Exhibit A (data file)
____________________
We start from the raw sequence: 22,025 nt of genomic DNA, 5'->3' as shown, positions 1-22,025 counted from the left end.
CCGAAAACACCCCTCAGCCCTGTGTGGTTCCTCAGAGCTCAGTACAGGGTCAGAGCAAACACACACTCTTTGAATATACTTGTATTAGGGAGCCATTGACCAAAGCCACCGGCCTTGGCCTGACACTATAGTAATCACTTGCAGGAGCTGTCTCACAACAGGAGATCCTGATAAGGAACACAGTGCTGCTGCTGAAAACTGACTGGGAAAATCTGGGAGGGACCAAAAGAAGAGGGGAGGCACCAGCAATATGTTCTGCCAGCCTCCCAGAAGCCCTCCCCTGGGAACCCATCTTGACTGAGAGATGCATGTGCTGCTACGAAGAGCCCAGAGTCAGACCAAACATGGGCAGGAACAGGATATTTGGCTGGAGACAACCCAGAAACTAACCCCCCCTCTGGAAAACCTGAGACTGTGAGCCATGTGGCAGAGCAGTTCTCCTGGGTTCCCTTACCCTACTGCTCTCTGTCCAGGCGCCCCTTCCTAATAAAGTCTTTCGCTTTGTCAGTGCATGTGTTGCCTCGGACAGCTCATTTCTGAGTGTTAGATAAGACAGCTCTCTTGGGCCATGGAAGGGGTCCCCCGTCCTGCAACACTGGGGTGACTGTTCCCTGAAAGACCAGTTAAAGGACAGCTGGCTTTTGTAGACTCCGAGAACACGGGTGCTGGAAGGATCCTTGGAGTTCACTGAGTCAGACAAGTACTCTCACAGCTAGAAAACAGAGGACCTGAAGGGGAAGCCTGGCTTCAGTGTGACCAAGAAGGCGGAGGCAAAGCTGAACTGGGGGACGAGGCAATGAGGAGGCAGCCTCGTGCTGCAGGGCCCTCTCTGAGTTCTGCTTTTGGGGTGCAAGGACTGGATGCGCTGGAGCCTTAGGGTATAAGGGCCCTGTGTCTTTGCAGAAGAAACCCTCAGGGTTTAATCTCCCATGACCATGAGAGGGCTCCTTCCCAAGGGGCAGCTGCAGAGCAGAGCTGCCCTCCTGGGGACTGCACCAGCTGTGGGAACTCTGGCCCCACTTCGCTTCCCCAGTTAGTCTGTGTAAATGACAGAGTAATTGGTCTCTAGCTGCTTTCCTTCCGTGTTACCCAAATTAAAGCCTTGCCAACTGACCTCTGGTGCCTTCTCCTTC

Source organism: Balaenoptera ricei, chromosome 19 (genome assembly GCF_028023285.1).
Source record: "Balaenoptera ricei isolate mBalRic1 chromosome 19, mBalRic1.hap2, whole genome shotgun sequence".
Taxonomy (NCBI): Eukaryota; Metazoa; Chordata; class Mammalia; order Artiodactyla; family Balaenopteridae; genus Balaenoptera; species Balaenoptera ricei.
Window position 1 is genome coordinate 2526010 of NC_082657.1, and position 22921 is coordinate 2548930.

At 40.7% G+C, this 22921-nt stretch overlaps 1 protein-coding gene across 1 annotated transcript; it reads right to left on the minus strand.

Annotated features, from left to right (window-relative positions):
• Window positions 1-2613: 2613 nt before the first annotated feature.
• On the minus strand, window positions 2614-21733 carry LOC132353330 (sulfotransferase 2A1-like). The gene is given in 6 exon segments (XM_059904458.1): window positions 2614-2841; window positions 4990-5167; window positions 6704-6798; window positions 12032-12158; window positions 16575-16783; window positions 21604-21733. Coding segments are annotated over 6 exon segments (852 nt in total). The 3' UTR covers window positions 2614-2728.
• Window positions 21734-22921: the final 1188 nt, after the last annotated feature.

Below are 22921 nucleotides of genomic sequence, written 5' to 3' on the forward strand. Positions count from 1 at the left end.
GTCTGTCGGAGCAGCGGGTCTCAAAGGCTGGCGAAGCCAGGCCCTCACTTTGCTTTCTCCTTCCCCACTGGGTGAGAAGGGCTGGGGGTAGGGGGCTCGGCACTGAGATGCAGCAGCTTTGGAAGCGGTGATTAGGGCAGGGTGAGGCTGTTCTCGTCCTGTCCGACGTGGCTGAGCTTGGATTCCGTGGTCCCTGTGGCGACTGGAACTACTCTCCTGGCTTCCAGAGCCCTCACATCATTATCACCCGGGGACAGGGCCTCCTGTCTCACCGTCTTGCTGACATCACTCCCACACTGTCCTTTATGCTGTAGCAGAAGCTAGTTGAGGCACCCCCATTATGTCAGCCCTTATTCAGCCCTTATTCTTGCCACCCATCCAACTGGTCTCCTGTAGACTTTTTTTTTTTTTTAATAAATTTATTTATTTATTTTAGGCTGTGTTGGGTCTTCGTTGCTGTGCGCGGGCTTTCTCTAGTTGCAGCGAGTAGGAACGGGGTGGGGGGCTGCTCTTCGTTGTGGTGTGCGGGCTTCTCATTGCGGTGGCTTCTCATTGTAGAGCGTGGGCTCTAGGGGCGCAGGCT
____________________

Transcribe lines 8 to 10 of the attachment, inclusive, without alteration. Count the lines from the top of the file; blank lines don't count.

Annotated features, from left to right (window-relative positions):
• Window positions 1-2613: 2613 nt before the first annotated feature.
• On the minus strand, window positions 2614-21733 carry LOC132353330 (sulfotransferase 2A1-like). The gene is given in 6 exon segments (XM_059904458.1): window positions 2614-2841; window positions 4990-5167; window positions 6704-6798; window positions 12032-12158; window positions 16575-16783; window positions 21604-21733. Coding segments are annotated over 6 exon segments (852 nt in total). The 3' UTR covers window positions 2614-2728.